When you were a child, did you have spelling tests in school? I did, but I wouldn't say that I made an explicit attempt to remember how to spell certain words. If anything, I remembered the words from things I'd read.


Edited at 2008-10-10 11:21 pm (UTC)
I think two different things. One was that I lean towards rule-based systems, conceptual things.

The other was that nearly everyone says, "Just sound it out!!"

As if it were obvious...

When I read, oddly enough, things like spelling and punctuation go through. I don't notice the details that much at all. Again.. I head for the concepts not the specifics. Just general disposition, I guess.
This has been very helpful. I hope you don't mind answering a couple more questions:


  • Did your parents know about your difficulties in spelling, and if so, did they discuss with your teachers how you might improve?
  • Did you know any people who were really good at spelling, and if so, did you wonder how they were able to be good at it?


To get an idea of the intent of my queries, I'm trying to understand the nature of the highly talented mind – how the talented learn and retain information; how they may have been influenced by early exposure; for things which they don't receive early exposure, do they struggle in similar ways to people who may not be considered talented. In particular I'm interested in how this affects people who pursue careers in the sciences and engineering, when they show promise but do not do as well (academically) as some other students. For example, if you take a look at this CollegeConfidential thread on a struggling student, you'll see an example of someone who arguably showed promise before getting into a top college, but is now struggling. Arguably, he is taking on too many things, but there are some people I've heard of who can take 7-8 challenging science and/or engineering courses, participate in some extracurriculars, and still maintain high GPAs. These people tend to be sought after by employers and startup investors, whereas others have more difficulty, and are more at risk to layoffs, etc.

The link in the previous paragraph refers to another CC thread on how people learn and process information. The OP is frustrated because he's not doing well; he feels he must understand the underlying principles before he is able to do well in classes, but it's very time consuming. He does not understand how some of the more talented students are able to do well (and the talented students are unable to explain how they are able to do well). In your case, it seems as if you got some useful, early exposure to mathematical principles, etc. that helped you become a successful engineer, but you weren't told some things about spelling that would have enabled you to do it better. But you have not been hurt by lesser spelling ability in the same ways some of these kids are who struggle in college because they don't have stronger backgrounds in math, etc.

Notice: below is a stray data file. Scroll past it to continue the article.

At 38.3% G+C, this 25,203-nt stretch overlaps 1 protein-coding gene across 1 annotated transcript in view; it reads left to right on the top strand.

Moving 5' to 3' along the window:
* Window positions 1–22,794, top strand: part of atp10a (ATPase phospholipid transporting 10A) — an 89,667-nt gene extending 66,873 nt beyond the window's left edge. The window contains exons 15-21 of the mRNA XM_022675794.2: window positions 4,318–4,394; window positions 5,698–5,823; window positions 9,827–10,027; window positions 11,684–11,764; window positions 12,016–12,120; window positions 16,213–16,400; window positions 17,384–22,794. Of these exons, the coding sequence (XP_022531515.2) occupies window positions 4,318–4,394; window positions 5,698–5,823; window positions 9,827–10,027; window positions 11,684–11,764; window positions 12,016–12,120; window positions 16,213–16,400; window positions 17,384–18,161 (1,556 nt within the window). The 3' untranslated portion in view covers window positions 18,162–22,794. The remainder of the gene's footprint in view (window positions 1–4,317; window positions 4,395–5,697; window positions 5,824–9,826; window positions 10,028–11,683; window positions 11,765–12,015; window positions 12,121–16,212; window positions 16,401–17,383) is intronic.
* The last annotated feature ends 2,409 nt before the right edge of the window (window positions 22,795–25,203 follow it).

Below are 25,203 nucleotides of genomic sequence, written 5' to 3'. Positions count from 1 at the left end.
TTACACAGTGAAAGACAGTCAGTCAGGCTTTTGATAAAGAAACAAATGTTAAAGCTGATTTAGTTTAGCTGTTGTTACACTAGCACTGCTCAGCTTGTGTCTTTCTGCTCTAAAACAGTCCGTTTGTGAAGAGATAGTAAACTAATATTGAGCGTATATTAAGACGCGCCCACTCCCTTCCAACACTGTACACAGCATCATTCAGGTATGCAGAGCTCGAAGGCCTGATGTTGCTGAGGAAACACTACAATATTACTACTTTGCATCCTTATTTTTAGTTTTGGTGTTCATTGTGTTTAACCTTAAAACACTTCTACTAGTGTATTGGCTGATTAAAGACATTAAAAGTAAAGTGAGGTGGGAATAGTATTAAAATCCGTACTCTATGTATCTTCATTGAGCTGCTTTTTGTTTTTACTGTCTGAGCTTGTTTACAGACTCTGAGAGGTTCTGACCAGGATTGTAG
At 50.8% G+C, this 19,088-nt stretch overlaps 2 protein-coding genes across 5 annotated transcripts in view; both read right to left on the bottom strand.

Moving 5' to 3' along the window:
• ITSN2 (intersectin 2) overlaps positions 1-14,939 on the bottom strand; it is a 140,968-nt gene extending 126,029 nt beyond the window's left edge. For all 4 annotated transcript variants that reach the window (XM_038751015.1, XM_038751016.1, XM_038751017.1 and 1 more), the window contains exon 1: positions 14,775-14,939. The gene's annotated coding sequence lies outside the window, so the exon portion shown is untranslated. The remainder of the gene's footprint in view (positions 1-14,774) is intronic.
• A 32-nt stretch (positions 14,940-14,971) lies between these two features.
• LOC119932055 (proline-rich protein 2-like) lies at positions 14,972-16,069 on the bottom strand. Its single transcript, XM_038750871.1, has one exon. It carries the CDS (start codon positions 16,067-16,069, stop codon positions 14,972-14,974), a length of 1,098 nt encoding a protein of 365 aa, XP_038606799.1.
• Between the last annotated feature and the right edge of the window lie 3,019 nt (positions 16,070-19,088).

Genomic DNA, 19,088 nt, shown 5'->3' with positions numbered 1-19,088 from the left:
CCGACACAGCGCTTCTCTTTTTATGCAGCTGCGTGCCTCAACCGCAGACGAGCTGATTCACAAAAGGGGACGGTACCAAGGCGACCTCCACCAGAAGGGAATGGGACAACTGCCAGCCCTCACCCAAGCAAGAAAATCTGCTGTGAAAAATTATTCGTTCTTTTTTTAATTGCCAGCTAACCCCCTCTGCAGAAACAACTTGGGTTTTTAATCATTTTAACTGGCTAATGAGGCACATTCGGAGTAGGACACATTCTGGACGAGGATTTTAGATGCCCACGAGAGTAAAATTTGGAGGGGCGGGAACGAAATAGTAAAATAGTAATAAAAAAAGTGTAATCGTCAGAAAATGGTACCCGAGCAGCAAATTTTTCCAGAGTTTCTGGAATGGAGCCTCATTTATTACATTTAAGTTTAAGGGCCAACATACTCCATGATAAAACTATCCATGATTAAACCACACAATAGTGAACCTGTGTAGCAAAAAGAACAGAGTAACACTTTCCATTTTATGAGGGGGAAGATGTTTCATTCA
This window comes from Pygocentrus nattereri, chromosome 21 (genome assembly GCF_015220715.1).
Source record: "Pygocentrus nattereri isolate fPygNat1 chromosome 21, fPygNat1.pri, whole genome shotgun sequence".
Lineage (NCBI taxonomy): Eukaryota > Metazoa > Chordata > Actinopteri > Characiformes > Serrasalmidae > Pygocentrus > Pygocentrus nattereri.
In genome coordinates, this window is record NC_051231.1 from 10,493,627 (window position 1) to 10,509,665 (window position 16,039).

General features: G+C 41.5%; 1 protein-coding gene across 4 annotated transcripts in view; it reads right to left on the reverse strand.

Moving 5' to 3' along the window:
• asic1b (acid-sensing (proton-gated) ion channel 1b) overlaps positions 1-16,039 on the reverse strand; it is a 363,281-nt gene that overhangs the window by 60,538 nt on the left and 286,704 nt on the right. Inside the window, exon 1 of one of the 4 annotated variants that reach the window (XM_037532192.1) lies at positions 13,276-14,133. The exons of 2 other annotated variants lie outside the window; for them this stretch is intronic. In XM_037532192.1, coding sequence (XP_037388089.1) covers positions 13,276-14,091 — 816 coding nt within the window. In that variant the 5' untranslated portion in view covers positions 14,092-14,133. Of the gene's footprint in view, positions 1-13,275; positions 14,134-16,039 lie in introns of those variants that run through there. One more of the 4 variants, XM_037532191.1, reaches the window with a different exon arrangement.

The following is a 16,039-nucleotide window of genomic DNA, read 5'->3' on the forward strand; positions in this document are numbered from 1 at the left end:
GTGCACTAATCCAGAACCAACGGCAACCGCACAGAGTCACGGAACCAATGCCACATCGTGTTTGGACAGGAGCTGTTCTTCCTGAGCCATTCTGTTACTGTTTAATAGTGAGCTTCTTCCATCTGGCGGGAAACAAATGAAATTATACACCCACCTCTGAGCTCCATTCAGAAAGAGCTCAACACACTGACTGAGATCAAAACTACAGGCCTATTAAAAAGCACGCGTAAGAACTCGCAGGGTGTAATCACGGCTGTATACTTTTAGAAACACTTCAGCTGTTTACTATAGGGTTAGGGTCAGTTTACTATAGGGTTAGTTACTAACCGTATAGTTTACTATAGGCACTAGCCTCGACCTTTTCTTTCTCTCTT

Actually, for spelling tests and stuff I had no problems. I could memorize anything I HAD to memorize for a day or two, and then forget it.

Jet has the same tendency. He does great on spelling tests; but doesn't do very well when writing, so it didn't and doesn't show up on spelling tests. And honestly, my parents didn't care about English or Literature scores other than how they might affect how I got into college. And that was back when parents really didn't talk with teachers that much. The helicopter syndrome wasn't nearly as bad, and they never thought much of it.

Also, amusingly enough, in elementary school I had an IQ test when I was probably a little too old for it and tested below the limit for the Mentally Gifted Minors program. Two of my teachers stood up for me and said that I should be in it anyway, so I was put in; but early on I was pretty much told I wasn't going to be "smart enough" for the program.

Always had that feeling as a kid, as my younger sister scored significantly higher than I did on the IQ tests, so she was "the smart one" in the family and I was "the nice one" in the family. So I just worked harder.

It kind of stood me in good stead because while I did score really high in high school, comparatively, it wasn't like I was the best in my high school. So when I got to Caltech, I wasn't at all shocked that I wasn't one of the best, whereas 90% of the kids that got in were the number one student in their school. And when, on the first physics quiz, ALL but one guy failed it (and that one guy went on to become a star physicist), it was nigh on suicide for most of the guys. So I didn't get hit as hard, emotionally, and kept a pretty even keel. It might not surprise you that I took 7 or 8 courses each quarter my freshman year, and fenced competitively.